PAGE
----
Important to compare Utah not just by money spent on education, but also by results

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  • Lane Myer Salt Lake City, UT
    March 26, 2013 12:48 p.m.

    JoeC: "What I really want to compare is two schools within the same community here in Utah that draw students from the same demographic but one is a public school with all the baggage that comes with it and the other is a private school that receives the same amount of funding via vouchers but gets to choose its own administration and rules.

    That would really tell us if the private sector can do a better job than the public sector."


    Only if the private school MUST accept all social, economic and special needs children. Otherwise, they pick their students to win. Right?

  • Redshirt1701 Deep Space 9, Ut
    March 25, 2013 12:41 p.m.

    To "JoeCapitalist2" what you want to do is simple. You can compare students from east side Davis County to students on the west side in Davis County. Having lived in both areas, there is a huge difference in the outcomes for the students at the different schools.

  • 10CC Bountiful, UT
    March 25, 2013 12:25 p.m.

    Twin Lights is right on with regard to private vs public schools being a difficult comparison to make, because by definition the kids that go to private schools have better parental support than many kids who attend public school.

    Private schools also do not have to provide transportation. School choice is a good thing, but one thing to remember is that as we transport kids to schools in every direction, the air pollution problem gets worse.

    Utah school districts are some of the largest in the nation, meaning the administrative cost per pupil is quite low.

    CatCrazed: Certainly parental support is the preferred model, but we have to remember those kids who don't have a great deal of parental support, for whatever reason. The single parent who is working 2 or 3 jobs is not going to be able to provide the same level of support as the ideal 2 parent house.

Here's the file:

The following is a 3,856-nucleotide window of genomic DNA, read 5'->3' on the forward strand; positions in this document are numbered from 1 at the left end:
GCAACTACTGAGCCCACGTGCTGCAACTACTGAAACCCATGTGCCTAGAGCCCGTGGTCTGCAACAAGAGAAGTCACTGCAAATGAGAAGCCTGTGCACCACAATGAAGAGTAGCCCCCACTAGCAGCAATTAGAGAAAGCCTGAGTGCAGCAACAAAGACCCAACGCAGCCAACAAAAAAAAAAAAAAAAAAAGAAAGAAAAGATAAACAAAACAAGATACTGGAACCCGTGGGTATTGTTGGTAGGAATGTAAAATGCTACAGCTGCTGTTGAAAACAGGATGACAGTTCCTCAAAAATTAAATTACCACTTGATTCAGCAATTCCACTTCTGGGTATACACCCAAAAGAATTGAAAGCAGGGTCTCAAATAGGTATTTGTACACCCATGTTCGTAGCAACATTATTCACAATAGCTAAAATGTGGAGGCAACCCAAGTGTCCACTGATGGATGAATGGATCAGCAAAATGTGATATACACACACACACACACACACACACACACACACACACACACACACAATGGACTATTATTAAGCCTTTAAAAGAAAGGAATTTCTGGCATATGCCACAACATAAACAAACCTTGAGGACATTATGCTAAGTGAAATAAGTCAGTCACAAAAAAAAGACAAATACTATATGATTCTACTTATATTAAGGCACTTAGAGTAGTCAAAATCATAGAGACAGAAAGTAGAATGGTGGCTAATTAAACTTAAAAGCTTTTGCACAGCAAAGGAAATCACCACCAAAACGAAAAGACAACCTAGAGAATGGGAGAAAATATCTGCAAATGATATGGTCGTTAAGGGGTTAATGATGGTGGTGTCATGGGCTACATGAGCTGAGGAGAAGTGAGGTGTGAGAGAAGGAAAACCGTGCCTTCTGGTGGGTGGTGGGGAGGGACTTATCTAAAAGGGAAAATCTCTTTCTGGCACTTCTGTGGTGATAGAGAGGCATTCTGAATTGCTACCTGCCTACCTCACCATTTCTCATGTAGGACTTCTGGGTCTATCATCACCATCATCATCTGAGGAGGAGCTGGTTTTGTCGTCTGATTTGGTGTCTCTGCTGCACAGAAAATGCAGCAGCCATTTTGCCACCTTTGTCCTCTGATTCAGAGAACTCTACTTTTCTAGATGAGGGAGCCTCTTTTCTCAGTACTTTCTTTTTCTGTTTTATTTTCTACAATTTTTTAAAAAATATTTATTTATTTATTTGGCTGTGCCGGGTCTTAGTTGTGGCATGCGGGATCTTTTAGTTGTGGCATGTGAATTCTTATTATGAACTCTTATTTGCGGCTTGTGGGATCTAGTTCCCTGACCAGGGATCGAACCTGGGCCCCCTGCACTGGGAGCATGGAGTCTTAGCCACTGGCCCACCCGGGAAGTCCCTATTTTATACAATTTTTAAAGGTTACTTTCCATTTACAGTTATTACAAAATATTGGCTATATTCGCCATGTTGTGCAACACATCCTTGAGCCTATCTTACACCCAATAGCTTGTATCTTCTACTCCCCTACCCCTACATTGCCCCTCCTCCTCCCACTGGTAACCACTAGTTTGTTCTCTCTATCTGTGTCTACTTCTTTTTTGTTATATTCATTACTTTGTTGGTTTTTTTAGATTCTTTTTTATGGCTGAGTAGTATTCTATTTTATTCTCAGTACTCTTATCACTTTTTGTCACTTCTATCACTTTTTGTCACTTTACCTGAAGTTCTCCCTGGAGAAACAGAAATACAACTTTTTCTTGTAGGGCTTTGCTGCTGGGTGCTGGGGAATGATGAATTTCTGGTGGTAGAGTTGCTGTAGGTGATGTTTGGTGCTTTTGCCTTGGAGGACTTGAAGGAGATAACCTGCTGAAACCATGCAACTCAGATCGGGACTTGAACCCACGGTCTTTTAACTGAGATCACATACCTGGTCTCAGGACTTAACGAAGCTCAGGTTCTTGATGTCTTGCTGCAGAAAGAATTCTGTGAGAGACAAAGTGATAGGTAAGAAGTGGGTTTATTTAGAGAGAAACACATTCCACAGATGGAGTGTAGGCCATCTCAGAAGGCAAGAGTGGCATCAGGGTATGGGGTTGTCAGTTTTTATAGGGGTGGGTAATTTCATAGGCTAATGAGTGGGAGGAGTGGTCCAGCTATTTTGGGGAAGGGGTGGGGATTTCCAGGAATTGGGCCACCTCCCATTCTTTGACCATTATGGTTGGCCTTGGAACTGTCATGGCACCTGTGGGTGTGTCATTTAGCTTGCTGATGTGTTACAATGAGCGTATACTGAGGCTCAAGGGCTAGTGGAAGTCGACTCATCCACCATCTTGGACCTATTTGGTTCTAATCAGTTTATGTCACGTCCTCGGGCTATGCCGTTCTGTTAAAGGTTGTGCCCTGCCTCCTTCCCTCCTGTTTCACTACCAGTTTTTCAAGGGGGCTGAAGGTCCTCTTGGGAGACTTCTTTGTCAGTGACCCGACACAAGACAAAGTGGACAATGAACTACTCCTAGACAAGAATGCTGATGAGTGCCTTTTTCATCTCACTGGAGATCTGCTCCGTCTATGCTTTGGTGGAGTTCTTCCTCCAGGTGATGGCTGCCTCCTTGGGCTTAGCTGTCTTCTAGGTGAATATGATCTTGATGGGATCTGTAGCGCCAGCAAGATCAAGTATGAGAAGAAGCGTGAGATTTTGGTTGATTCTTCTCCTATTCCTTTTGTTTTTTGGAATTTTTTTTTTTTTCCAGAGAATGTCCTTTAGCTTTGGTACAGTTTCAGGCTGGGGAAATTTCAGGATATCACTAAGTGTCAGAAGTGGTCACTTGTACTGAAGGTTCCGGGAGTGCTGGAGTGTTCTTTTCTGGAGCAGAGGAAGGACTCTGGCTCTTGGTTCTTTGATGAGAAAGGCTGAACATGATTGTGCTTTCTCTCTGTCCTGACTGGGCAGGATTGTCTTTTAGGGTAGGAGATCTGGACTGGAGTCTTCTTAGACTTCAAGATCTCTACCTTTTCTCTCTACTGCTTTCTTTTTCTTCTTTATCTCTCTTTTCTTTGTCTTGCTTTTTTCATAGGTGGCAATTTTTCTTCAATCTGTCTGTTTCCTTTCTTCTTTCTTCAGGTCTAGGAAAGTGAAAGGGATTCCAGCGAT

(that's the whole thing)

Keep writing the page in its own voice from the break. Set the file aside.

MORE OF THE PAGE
As Donald Rumsfeld might say, we need to educate the kids we have, not the kids from situations that we wish.

  • catcrazed Eagle Mountain, UT
    March 25, 2013 9:56 a.m.

    We accomplish a lot here in Utah, and much of it is good. Thank you to Counter Intelligence for pointing that out. I also want to remind people that it is the HOME which is the most important teacher in a child's life. Before you send them to school to be taught, send them prepared. Then see where these kids are able to achieve.

  • Counter Intelligence Salt Lake City, UT
    March 25, 2013 9:00 a.m.

    Utah is number ten in the percentage of its budget that goes towards education
    Utah is last in money per pupil because it has the youngest population (most school children as a percentage of the poulation) in the United states
    Yet, Utah is number 12 in education quality (ACT,reading ability)[Ohio is bottom ten]

    Which brings up the question: If funds per pupil, not education quality, is the measure to be raised - which other program do you cut?

  • Twin Lights Louisville, KY
    March 25, 2013 7:20 a.m.


    My own experience with private vs. public schools for my kids broke down to two real points of difference.

    First, the private school did NOT have to take all comers. They could pick and choose and if your child was having a lot of issues or needed expensive helps, they could just say "thanks for playing" and let him or her go. No public school can do that.

    Second, private school parents were generally at least middle class and were very involved. Note that we know MANY parents with kids in public school (ourselves included) who were just as involved. But in a private school it was the majority. Yes, I completely understand that involved, interested parents are the ideal. But the sad reality is that all kids are not so fortunate.

    Just my observations.

  • 10CC Bountiful, UT
    March 24, 2013 9:03 p.m.

    Spending per pupil is not the right metric to use.